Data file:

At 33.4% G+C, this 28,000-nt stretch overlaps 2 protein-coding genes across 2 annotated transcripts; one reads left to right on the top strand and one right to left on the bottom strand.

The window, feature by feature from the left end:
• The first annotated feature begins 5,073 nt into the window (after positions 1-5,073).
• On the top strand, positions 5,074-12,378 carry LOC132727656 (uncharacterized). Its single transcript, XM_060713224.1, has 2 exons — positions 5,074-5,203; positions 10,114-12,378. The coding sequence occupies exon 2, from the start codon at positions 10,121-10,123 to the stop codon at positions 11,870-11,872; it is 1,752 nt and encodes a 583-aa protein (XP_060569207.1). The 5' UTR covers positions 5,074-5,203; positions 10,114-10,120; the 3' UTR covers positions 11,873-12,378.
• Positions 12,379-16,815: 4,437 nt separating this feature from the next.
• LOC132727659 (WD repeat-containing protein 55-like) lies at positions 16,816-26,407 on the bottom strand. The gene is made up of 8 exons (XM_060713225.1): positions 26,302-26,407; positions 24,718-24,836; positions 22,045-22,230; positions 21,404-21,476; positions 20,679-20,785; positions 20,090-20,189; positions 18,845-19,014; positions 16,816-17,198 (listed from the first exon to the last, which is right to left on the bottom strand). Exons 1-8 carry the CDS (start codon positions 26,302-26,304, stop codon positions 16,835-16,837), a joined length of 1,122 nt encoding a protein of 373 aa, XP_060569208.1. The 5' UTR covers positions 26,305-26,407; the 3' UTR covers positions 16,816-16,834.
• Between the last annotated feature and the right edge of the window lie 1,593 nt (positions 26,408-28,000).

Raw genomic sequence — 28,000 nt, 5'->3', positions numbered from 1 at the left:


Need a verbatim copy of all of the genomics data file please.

At 33.4% G+C, this 28,000-nt stretch overlaps 2 protein-coding genes across 2 annotated transcripts; one reads left to right on the top strand and one right to left on the bottom strand.

The window, feature by feature from the left end:
• The first annotated feature begins 5,073 nt into the window (after positions 1-5,073).
• On the top strand, positions 5,074-12,378 carry LOC132727656 (uncharacterized). Its single transcript, XM_060713224.1, has 2 exons — positions 5,074-5,203; positions 10,114-12,378. The coding sequence occupies exon 2, from the start codon at positions 10,121-10,123 to the stop codon at positions 11,870-11,872; it is 1,752 nt and encodes a 583-aa protein (XP_060569207.1). The 5' UTR covers positions 5,074-5,203; positions 10,114-10,120; the 3' UTR covers positions 11,873-12,378.
• Positions 12,379-16,815: 4,437 nt separating this feature from the next.
• LOC132727659 (WD repeat-containing protein 55-like) lies at positions 16,816-26,407 on the bottom strand. The gene is made up of 8 exons (XM_060713225.1): positions 26,302-26,407; positions 24,718-24,836; positions 22,045-22,230; positions 21,404-21,476; positions 20,679-20,785; positions 20,090-20,189; positions 18,845-19,014; positions 16,816-17,198 (listed from the first exon to the last, which is right to left on the bottom strand). Exons 1-8 carry the CDS (start codon positions 26,302-26,304, stop codon positions 16,835-16,837), a joined length of 1,122 nt encoding a protein of 373 aa, XP_060569208.1. The 5' UTR covers positions 26,305-26,407; the 3' UTR covers positions 16,816-16,834.
• Between the last annotated feature and the right edge of the window lie 1,593 nt (positions 26,408-28,000).

Raw genomic sequence — 28,000 nt, 5'->3', positions numbered from 1 at the left: